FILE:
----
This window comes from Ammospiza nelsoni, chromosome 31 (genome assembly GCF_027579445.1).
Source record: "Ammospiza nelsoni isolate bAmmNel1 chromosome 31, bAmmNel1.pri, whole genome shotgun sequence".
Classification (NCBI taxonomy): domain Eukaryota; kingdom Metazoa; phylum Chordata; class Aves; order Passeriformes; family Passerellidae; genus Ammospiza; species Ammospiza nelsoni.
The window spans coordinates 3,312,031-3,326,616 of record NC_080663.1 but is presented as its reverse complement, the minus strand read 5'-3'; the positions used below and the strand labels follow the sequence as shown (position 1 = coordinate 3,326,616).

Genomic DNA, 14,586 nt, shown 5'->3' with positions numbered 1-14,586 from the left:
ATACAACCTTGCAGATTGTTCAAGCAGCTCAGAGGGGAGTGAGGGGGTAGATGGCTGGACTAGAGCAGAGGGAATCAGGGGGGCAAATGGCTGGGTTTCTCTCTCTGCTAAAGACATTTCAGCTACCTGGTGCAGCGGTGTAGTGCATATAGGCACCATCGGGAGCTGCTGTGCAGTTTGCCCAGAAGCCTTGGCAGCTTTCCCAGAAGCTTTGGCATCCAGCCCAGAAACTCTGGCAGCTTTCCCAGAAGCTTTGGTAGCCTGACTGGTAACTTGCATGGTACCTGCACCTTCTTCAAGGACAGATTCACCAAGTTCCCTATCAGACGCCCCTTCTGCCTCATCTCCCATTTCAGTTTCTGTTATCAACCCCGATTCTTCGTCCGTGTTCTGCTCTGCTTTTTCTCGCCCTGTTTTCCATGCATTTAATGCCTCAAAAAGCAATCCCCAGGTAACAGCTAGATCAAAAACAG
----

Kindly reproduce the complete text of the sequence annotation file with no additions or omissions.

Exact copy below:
This window comes from Ammospiza nelsoni, chromosome 31 (genome assembly GCF_027579445.1).
Source record: "Ammospiza nelsoni isolate bAmmNel1 chromosome 31, bAmmNel1.pri, whole genome shotgun sequence".
Classification (NCBI taxonomy): domain Eukaryota; kingdom Metazoa; phylum Chordata; class Aves; order Passeriformes; family Passerellidae; genus Ammospiza; species Ammospiza nelsoni.
The window spans coordinates 3,312,031-3,326,616 of record NC_080663.1 but is presented as its reverse complement, the minus strand read 5'-3'; the positions used below and the strand labels follow the sequence as shown (position 1 = coordinate 3,326,616).

Genomic DNA, 14,586 nt, shown 5'->3' with positions numbered 1-14,586 from the left:
ATACAACCTTGCAGATTGTTCAAGCAGCTCAGAGGGGAGTGAGGGGGTAGATGGCTGGACTAGAGCAGAGGGAATCAGGGGGGCAAATGGCTGGGTTTCTCTCTCTGCTAAAGACATTTCAGCTACCTGGTGCAGCGGTGTAGTGCATATAGGCACCATCGGGAGCTGCTGTGCAGTTTGCCCAGAAGCCTTGGCAGCTTTCCCAGAAGCTTTGGCATCCAGCCCAGAAACTCTGGCAGCTTTCCCAGAAGCTTTGGTAGCCTGACTGGTAACTTGCATGGTACCTGCACCTTCTTCAAGGACAGATTCACCAAGTTCCCTATCAGACGCCCCTTCTGCCTCATCTCCCATTTCAGTTTCTGTTATCAACCCCGATTCTTCGTCCGTGTTCTGCTCTGCTTTTTCTCGCCCTGTTTTCCATGCATTTAATGCCTCAAAAAGCAATCCCCAGGTAACAGCTAGATCAAAAACAG